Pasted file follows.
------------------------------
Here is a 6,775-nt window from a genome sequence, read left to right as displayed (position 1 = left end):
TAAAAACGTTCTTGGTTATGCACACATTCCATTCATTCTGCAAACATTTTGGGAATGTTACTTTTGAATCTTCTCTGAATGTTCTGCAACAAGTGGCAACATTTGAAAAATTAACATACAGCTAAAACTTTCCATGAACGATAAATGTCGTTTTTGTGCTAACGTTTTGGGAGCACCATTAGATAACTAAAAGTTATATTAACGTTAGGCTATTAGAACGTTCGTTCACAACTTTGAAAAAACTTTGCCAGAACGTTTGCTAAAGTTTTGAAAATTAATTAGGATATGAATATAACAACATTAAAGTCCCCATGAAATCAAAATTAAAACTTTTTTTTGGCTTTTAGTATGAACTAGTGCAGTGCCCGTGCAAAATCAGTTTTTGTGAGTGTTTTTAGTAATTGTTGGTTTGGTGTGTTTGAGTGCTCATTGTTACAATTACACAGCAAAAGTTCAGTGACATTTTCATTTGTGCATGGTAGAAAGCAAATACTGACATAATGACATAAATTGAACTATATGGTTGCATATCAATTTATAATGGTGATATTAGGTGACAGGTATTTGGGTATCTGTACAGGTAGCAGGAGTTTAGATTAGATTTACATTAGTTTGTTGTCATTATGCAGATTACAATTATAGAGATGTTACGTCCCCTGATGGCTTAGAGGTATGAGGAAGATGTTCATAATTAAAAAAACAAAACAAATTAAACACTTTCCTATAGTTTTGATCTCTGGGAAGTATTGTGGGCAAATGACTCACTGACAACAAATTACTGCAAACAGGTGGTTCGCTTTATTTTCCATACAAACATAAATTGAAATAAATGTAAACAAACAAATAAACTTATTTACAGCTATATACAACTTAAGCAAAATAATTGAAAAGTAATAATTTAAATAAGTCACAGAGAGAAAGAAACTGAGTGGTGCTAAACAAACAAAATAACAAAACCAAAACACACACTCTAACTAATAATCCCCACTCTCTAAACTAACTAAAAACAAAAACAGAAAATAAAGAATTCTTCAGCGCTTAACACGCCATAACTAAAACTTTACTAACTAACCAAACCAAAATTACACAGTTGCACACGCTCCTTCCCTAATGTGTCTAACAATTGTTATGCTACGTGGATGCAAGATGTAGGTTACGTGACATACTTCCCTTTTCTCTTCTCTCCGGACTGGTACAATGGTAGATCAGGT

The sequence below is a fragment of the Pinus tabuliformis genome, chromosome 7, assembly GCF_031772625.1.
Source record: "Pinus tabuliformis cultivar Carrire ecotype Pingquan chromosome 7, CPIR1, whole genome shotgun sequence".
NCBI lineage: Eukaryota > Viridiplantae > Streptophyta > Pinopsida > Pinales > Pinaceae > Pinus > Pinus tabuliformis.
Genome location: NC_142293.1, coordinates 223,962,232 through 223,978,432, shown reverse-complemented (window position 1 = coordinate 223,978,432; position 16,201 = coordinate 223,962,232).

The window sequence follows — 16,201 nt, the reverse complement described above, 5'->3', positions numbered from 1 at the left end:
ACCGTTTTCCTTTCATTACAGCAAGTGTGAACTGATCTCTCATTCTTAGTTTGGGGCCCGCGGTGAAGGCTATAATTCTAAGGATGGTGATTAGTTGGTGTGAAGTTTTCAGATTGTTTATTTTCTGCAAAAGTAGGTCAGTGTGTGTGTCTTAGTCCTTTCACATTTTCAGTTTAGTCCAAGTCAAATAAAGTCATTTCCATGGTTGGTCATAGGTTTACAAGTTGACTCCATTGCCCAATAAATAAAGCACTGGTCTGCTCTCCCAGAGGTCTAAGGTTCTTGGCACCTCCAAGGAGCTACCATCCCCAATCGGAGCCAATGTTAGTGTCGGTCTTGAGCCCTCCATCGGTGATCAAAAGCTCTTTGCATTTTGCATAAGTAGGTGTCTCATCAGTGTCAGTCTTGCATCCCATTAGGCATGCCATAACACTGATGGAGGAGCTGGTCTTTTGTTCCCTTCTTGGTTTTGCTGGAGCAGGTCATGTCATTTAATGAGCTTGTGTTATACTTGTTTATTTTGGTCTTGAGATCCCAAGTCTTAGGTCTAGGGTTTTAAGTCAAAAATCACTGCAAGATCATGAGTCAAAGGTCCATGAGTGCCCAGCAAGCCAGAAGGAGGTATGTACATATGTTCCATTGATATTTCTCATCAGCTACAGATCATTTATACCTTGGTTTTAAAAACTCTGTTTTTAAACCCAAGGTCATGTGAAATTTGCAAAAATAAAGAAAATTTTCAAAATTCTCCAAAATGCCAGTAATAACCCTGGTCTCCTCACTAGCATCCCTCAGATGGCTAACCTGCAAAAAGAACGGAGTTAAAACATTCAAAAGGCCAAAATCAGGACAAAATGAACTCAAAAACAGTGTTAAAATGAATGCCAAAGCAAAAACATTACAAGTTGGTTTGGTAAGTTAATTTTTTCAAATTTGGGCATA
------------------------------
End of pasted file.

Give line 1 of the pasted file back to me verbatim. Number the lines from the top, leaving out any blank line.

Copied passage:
Here is a 6,775-nt window from a genome sequence, read left to right as displayed (position 1 = left end):